Scott Pilgrim's Precious Little Life - Bryan Lee O'Malley
Scott Pilgrim is an aimless twenty-something in a rock band that's not really very good. He shares a bed with his gay room-mate and is obsessing over one girl while dating another. Oh, and that first girl is using a sub-space portal in his head to deliver packages for Amazon.ca.
Lee O'Malley has a perfect ear for hip, self-aware, snappy dialogue, something he put to excellent use in his earlier Lost at Sea. In many ways, I think Scott Pilgrim is sharper and funnier, with its self-deprecating humour and constant video game references. And then you get to the last act, which sees the main plot arc kick into gear in a sequence that's kind of like the first moment in a musical when everyone starts singing, only the rules are taken from a fighting game instead.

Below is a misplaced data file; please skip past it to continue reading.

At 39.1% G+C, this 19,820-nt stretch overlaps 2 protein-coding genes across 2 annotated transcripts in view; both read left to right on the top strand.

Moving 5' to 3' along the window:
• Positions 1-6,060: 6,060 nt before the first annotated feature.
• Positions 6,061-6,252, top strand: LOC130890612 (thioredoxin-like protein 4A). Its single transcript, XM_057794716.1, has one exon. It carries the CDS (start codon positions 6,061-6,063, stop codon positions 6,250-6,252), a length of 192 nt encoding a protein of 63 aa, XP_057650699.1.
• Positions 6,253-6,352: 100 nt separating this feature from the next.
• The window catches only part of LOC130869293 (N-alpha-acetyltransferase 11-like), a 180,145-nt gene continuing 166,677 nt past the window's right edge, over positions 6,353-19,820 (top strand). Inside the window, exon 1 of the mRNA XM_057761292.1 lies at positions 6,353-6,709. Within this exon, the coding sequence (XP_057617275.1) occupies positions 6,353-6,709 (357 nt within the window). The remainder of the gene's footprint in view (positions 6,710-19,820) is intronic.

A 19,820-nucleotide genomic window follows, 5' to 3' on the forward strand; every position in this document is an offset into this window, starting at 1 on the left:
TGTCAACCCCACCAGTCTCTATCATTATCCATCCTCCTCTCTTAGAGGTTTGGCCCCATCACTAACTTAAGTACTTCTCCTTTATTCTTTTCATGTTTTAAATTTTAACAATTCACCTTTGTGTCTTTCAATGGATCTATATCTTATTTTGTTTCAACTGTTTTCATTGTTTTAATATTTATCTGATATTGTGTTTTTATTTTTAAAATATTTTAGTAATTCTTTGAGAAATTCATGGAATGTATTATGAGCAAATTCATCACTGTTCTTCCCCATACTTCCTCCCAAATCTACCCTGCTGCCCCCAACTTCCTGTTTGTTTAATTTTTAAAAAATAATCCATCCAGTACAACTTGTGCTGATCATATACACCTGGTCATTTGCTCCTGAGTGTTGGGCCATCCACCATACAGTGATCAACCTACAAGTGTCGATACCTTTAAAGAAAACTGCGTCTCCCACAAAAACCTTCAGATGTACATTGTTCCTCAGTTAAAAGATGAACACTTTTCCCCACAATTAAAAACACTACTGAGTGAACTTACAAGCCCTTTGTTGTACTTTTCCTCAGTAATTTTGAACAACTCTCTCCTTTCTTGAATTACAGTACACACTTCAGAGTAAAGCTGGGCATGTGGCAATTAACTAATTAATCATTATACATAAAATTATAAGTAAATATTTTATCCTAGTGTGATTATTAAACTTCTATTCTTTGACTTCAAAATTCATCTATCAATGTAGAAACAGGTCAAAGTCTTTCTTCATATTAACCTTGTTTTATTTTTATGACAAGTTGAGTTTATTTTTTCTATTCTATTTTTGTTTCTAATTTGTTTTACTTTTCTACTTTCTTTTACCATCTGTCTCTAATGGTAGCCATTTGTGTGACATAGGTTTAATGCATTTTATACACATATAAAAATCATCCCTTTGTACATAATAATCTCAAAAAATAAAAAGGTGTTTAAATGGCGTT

It's a sequence that I'm certain will be amazing in Edgar Wright's upcoming film adaptation, but it seems a little rushed, and for something that should really be setting up the plot of this whole series, it leaves a lot of important questions unanswered. Lee O'Malley doesn't seem like the kind of guy to write about a woman as a passive trophy to be won by fighting her ex-boyfriends, and yet that's undeniably the set-up we're left with by the end of this volume. I'd like to imagine that future instalments acknowledge and subvert this, but as will be the case with most new readers, I only have the first one to judge.
It's weird, because, as I've mentioned frequently before, I'm usually all for mixing up the mundane and surreal, but the impression I've got from this first Scott Pilgrim book is that I much prefer the moments when it's being down-to-earth to when it's hyperactively adhering to old-school video game tropes.